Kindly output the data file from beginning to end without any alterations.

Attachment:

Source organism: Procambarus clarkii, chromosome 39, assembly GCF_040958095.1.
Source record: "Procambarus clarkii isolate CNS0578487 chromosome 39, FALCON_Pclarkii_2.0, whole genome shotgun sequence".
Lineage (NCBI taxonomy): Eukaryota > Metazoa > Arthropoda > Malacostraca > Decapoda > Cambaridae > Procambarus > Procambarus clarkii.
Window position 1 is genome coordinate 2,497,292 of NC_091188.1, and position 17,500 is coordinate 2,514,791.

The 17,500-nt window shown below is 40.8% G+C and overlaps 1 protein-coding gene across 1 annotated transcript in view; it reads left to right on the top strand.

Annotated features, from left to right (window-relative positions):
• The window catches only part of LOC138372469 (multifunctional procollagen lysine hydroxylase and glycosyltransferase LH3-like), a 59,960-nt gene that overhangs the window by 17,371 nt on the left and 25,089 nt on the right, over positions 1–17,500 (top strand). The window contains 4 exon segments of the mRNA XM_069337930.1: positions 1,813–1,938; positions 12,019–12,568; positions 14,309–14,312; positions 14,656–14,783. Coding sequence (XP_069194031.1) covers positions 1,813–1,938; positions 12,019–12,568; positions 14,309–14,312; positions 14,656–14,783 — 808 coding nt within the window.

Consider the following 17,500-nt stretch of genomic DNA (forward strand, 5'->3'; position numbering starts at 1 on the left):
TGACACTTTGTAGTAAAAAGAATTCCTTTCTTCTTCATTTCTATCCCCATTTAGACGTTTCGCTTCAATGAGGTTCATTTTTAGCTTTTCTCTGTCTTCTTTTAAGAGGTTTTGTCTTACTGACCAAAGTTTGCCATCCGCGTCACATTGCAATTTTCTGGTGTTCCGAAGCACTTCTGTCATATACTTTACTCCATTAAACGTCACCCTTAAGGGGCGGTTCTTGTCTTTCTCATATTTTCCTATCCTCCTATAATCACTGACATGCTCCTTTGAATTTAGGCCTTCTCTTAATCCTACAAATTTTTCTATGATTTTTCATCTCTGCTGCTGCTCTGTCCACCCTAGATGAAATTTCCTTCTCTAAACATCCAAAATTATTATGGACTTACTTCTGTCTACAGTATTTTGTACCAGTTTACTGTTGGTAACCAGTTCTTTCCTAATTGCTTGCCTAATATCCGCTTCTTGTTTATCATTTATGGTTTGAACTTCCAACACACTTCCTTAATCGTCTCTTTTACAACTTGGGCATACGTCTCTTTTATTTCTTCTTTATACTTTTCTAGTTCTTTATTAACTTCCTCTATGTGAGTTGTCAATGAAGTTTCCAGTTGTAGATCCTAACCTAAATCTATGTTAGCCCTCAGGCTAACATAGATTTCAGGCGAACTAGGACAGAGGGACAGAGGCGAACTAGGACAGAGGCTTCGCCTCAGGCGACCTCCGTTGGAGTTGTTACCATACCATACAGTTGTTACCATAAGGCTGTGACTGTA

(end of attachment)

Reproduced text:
Source organism: Procambarus clarkii, chromosome 39, assembly GCF_040958095.1.
Source record: "Procambarus clarkii isolate CNS0578487 chromosome 39, FALCON_Pclarkii_2.0, whole genome shotgun sequence".
Lineage (NCBI taxonomy): Eukaryota > Metazoa > Arthropoda > Malacostraca > Decapoda > Cambaridae > Procambarus > Procambarus clarkii.
Window position 1 is genome coordinate 2,497,292 of NC_091188.1, and position 17,500 is coordinate 2,514,791.

The 17,500-nt window shown below is 40.8% G+C and overlaps 1 protein-coding gene across 1 annotated transcript in view; it reads left to right on the top strand.

Annotated features, from left to right (window-relative positions):
• The window catches only part of LOC138372469 (multifunctional procollagen lysine hydroxylase and glycosyltransferase LH3-like), a 59,960-nt gene that overhangs the window by 17,371 nt on the left and 25,089 nt on the right, over positions 1–17,500 (top strand). The window contains 4 exon segments of the mRNA XM_069337930.1: positions 1,813–1,938; positions 12,019–12,568; positions 14,309–14,312; positions 14,656–14,783. Coding sequence (XP_069194031.1) covers positions 1,813–1,938; positions 12,019–12,568; positions 14,309–14,312; positions 14,656–14,783 — 808 coding nt within the window.

Consider the following 17,500-nt stretch of genomic DNA (forward strand, 5'->3'; position numbering starts at 1 on the left):
TGACACTTTGTAGTAAAAAGAATTCCTTTCTTCTTCATTTCTATCCCCATTTAGACGTTTCGCTTCAATGAGGTTCATTTTTAGCTTTTCTCTGTCTTCTTTTAAGAGGTTTTGTCTTACTGACCAAAGTTTGCCATCCGCGTCACATTGCAATTTTCTGGTGTTCCGAAGCACTTCTGTCATATACTTTACTCCATTAAACGTCACCCTTAAGGGGCGGTTCTTGTCTTTCTCATATTTTCCTATCCTCCTATAATCACTGACATGCTCCTTTGAATTTAGGCCTTCTCTTAATCCTACAAATTTTTCTATGATTTTTCATCTCTGCTGCTGCTCTGTCCACCCTAGATGAAATTTCCTTCTCTAAACATCCAAAATTATTATGGACTTACTTCTGTCTACAGTATTTTGTACCAGTTTACTGTTGGTAACCAGTTCTTTCCTAATTGCTTGCCTAATATCCGCTTCTTGTTTATCATTTATGGTTTGAACTTCCAACACACTTCCTTAATCGTCTCTTTTACAACTTGGGCATACGTCTCTTTTATTTCTTCTTTATACTTTTCTAGTTCTTTATTAACTTCCTCTATGTGAGTTGTCAATGAAGTTTCCAGTTGTAGATCCTAACCTAAATCTATGTTAGCCCTCAGGCTAACATAGATTTCAGGCGAACTAGGACAGAGGGACAGAGGCGAACTAGGACAGAGGCTTCGCCTCAGGCGACCTCCGTTGGAGTTGTTACCATACCATACAGTTGTTACCATAAGGCTGTGACTGTA